What Plant Hardiness Zones DON'T Tell You…

What Plant Hardiness Zones DON'T Tell You…

Hardiness zones are helpful, but for beginner gardeners, they can often confuse you more than they clarify. They’re based on the average annual minimum temperature, which gives you SOME info but not ALL the info you need to know what to plant and when to plant it in your garden.

Click here to find your zone: https://planthardiness.ars.usda.gov/


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  1. Georgia Ray on June 1, 2022 at 8:26 pm

    I live in zone 5 and it says average -5. Last winter we hit -15° which was -30° with the wind chill. We easily hit below -5 almost every winter because I live like 10 miles from Lake Erie and the storms cause huge cold fronts to come in frequently.
    I think it’s a good estimate to start with but it’s now where near as helpful as I was hoping.

  2. Avo Cado on June 1, 2022 at 8:26 pm

    More nerdiness please!!

  3. Madge Neil-Gardening on June 1, 2022 at 8:28 pm

    how do i get one of your book to buy

  4. Makayla's World on June 1, 2022 at 8:29 pm

    BOO BOO BOO!!!

  5. XENOHAVAQ on June 1, 2022 at 8:34 pm

    Bruh Idc what anyone says but Global Warming really slapping us in the face rn. Coming from the NE in VT we haven’t had a MAJOR snow storm since like 2010 and NYC flat out has seen at most two inches in the past four years. That might might need another updating ASAP

  6. Cark on June 1, 2022 at 8:35 pm

    Thanks for the informational video. Wondering if there are any micro-climate apps out there than can help me calculate how often and much I should water.

  7. Little Sister Hair Care on June 1, 2022 at 8:37 pm

    Would you say your videos cater to zone 10b

  8. No Touchy on June 1, 2022 at 8:37 pm

    people from SoCal are not allowed to discuss hardiness zones.
    some of us have to unbury the car every morning half the year.

  9. Julie Gogola on June 1, 2022 at 8:38 pm

    Unfortunately, with permanent plants like trees, shrubs and perennials, that "average" cold would possibly mean that every so often, when you have a not so "average" cold blast, you may lose some plants that may be the "bones" of your garden/landscape.
    I’ve also been wondering, if you have some tender plants in a greenhouse, and the low temp you might get a few hours comes a few degrees below what a plant or 2 can deal with outdoors, exposed to wind or rain, would that plant be able to handle that few degrees below the recommended lowest temperature?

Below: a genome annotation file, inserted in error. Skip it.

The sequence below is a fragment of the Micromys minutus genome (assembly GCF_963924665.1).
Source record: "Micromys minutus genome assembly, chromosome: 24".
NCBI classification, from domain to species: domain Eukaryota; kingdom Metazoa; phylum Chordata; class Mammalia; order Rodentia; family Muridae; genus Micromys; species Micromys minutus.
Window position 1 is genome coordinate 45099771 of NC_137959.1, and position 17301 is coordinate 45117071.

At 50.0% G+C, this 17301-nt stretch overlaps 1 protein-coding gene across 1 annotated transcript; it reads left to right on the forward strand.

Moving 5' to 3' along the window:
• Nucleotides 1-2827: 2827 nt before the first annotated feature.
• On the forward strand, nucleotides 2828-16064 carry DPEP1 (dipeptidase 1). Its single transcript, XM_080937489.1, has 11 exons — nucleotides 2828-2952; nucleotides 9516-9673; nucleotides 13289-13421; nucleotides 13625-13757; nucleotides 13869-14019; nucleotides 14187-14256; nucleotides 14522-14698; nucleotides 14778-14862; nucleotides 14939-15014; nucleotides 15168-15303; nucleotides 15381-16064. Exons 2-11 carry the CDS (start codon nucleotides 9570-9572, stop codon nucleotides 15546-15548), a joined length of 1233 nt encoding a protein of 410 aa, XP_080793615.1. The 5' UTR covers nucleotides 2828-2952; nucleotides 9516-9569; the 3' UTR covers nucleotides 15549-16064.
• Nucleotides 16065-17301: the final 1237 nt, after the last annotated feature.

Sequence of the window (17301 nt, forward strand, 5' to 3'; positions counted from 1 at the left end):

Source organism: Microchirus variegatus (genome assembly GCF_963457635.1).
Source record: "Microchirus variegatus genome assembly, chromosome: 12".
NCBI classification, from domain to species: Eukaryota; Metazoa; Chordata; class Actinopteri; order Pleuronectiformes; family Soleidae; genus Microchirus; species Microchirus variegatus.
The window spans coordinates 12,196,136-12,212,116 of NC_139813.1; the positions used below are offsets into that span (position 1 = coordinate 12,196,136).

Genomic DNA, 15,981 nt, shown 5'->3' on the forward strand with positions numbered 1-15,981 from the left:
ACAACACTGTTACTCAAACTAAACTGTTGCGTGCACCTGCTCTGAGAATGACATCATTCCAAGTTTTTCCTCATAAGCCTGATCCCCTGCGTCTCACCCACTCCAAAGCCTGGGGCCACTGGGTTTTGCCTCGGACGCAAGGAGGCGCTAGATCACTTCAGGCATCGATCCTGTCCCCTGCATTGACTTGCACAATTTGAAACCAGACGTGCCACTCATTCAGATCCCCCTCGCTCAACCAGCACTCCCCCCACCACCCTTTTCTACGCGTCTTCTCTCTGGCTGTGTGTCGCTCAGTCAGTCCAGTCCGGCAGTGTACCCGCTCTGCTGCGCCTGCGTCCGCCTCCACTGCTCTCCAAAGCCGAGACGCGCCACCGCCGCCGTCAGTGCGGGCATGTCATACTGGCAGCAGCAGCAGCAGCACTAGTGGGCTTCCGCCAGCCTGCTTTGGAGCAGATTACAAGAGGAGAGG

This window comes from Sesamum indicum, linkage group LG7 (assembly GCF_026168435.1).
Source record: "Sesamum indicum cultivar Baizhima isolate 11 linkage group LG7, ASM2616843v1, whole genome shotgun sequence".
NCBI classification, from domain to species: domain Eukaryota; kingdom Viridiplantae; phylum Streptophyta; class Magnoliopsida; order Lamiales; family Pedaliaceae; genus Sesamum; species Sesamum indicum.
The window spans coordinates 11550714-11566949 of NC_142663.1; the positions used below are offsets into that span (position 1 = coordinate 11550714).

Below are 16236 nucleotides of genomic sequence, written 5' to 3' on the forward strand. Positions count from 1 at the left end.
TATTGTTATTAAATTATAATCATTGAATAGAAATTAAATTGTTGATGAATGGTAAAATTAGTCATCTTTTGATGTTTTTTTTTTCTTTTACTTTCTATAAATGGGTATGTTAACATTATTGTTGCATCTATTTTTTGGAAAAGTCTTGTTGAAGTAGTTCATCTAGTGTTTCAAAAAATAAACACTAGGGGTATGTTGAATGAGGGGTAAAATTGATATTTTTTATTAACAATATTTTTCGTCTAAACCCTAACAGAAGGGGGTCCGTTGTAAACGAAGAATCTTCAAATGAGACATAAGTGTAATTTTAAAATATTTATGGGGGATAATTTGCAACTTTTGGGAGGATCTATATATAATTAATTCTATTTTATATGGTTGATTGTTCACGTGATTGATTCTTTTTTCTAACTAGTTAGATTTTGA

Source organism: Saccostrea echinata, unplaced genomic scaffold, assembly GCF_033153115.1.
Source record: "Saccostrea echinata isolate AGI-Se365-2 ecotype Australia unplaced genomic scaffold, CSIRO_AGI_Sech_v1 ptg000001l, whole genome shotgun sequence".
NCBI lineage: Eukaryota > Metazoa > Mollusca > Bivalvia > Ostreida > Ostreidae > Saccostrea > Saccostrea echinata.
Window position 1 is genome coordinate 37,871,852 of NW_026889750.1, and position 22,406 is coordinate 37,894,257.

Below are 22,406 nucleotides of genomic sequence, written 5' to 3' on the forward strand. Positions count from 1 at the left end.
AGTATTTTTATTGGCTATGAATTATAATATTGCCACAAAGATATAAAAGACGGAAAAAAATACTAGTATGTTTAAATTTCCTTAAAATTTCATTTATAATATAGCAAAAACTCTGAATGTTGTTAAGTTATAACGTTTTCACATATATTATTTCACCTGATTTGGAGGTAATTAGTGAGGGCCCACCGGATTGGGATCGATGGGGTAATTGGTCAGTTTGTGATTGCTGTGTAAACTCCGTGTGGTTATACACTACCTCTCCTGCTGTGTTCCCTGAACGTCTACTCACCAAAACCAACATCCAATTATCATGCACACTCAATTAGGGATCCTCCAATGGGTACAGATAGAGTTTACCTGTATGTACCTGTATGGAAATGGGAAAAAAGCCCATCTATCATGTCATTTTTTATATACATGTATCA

It would be above freezing though. To be specific, a zone 10b hardy plant being in a greenhouse 42f.
    My greenhouse is now 42f, and I am leery of going out to put on my backup heater because it’s in the teens outside, and it’s gonna be icy and I don’t want to fall and bust my butt going to the GH.

  10. Jamie Bexley on June 1, 2022 at 8:38 pm

    "I know we got pretty nerdy." Spot on 😂🤘

  11. Paul Rudin on June 1, 2022 at 8:39 pm

    Good video. Good info. and intuition. I’ve been thinking on the same lines. My USDA hardiness zone is 9b. I grew up gardening in Hardiness Zone 6b. The USDA zones were good. They worked. Now that I’m here, they are useless. The city I live in is a micro-climate which does not in anyway confirm to USDA categories. Zone 9b is supposed to have hot summers. It is rare for the temperature here to exceed 63 degrees F. On the converse, the USDA Hardiness map works for the lows. Temperatures rarely drop below 36 degrees F. But, they did drop to 34 degrees two days ago, on April 16. I have began to use a combination of USDA zones with geography definitions such as "Mediterranean Climate", "Maritime Climate", "Temperate Rain Forest", and etc. This has yielded a slightly more exact approximation of my climate zone. In the past, I wouldn’t have needed this information, but as our family has been seeking to create a self-sustaining, permaculture garden, within space and environmental constraints, I have been looking at unfamiliar crops. To make things more complicated, our climate seems to be changing. The temperature actually got up to 73 degrees last year. My kids were complaining about the heat…? The winter time lows dipped down to freezing more frequently, while staying above 27- 29 degrees (normal limits). And, though we supposedly live in a "Mediterranean Climate" there was no rain this winter. However, it’s been raining cats and dogs this spring. It’s like I’m back in Zone 6b again: totally atypical. Thanks,
    again. I thought I would offer this for food for thought.

  12. Yahir Hernandez on June 1, 2022 at 8:39 pm

    It would be nice to grow a big mango tree in the desert climate of las vegas

  13. Alyce Herrera on June 1, 2022 at 8:42 pm